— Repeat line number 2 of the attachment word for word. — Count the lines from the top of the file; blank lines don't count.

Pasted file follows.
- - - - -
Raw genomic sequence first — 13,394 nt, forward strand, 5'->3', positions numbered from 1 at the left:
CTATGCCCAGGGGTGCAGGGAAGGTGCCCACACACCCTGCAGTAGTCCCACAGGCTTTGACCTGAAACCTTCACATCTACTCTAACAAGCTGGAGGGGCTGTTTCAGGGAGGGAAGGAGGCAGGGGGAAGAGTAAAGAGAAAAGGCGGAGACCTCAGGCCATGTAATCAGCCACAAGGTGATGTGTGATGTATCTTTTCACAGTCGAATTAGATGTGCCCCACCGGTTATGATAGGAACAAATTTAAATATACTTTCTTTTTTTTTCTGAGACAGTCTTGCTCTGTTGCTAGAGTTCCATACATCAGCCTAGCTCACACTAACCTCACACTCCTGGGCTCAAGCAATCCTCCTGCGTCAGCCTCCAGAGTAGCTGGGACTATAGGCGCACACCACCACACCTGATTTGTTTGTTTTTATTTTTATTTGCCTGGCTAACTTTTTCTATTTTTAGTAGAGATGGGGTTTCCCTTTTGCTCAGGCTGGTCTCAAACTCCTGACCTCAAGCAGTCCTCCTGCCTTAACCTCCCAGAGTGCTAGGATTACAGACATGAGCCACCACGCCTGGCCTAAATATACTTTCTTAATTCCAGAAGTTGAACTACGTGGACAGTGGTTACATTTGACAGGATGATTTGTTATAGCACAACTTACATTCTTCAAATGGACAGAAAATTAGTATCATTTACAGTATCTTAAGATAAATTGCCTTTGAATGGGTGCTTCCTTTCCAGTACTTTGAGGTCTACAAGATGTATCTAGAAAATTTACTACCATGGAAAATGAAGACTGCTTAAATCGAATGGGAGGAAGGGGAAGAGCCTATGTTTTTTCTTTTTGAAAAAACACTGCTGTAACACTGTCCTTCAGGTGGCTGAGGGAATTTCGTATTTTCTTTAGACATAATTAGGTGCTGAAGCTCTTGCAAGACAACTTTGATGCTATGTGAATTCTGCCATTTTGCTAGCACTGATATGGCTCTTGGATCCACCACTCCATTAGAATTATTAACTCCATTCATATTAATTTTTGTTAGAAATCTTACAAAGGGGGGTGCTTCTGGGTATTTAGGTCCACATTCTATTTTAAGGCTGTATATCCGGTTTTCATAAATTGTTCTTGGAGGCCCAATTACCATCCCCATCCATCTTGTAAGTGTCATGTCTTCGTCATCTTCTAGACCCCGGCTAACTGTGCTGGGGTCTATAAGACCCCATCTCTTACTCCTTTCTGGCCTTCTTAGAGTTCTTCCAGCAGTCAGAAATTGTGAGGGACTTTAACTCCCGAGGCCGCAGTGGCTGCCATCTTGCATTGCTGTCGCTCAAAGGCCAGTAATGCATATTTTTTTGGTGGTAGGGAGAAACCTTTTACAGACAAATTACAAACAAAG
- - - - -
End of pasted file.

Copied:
CTATGCCCAGGGGTGCAGGGAAGGTGCCCACACACCCTGCAGTAGTCCCACAGGCTTTGACCTGAAACCTTCACATCTACTCTAACAAGCTGGAGGGGCTGTTTCAGGGAGGGAAGGAGGCAGGGGGAAGAGTAAAGAGAAAAGGCGGAGACCTCAGGCCATGTAATCAGCCACAAGGTGATGTGTGATGTATCTTTTCACAGTCGAATTAGATGTGCCCCACCGGTTATGATAGGAACAAATTTAAATATACTTTCTTTTTTTTTCTGAGACAGTCTTGCTCTGTTGCTAGAGTTCCATACATCAGCCTAGCTCACACTAACCTCACACTCCTGGGCTCAAGCAATCCTCCTGCGTCAGCCTCCAGAGTAGCTGGGACTATAGGCGCACACCACCACACCTGATTTGTTTGTTTTTATTTTTATTTGCCTGGCTAACTTTTTCTATTTTTAGTAGAGATGGGGTTTCCCTTTTGCTCAGGCTGGTCTCAAACTCCTGACCTCAAGCAGTCCTCCTGCCTTAACCTCCCAGAGTGCTAGGATTACAGACATGAGCCACCACGCCTGGCCTAAATATACTTTCTTAATTCCAGAAGTTGAACTACGTGGACAGTGGTTACATTTGACAGGATGATTTGTTATAGCACAACTTACATTCTTCAAATGGACAGAAAATTAGTATCATTTACAGTATCTTAAGATAAATTGCCTTTGAATGGGTGCTTCCTTTCCAGTACTTTGAGGTCTACAAGATGTATCTAGAAAATTTACTACCATGGAAAATGAAGACTGCTTAAATCGAATGGGAGGAAGGGGAAGAGCCTATGTTTTTTCTTTTTGAAAAAACACTGCTGTAACACTGTCCTTCAGGTGGCTGAGGGAATTTCGTATTTTCTTTAGACATAATTAGGTGCTGAAGCTCTTGCAAGACAACTTTGATGCTATGTGAATTCTGCCATTTTGCTAGCACTGATATGGCTCTTGGATCCACCACTCCATTAGAATTATTAACTCCATTCATATTAATTTTTGTTAGAAATCTTACAAAGGGGGGTGCTTCTGGGTATTTAGGTCCACATTCTATTTTAAGGCTGTATATCCGGTTTTCATAAATTGTTCTTGGAGGCCCAATTACCATCCCCATCCATCTTGTAAGTGTCATGTCTTCGTCATCTTCTAGACCCCGGCTAACTGTGCTGGGGTCTATAAGACCCCATCTCTTACTCCTTTCTGGCCTTCTTAGAGTTCTTCCAGCAGTCAGAAATTGTGAGGGACTTTAACTCCCGAGGCCGCAGTGGCTGCCATCTTGCATTGCTGTCGCTCAAAGGCCAGTAATGCATATTTTTTTGGTGGTAGGGAGAAACCTTTTACAGACAAATTACAAACAAAG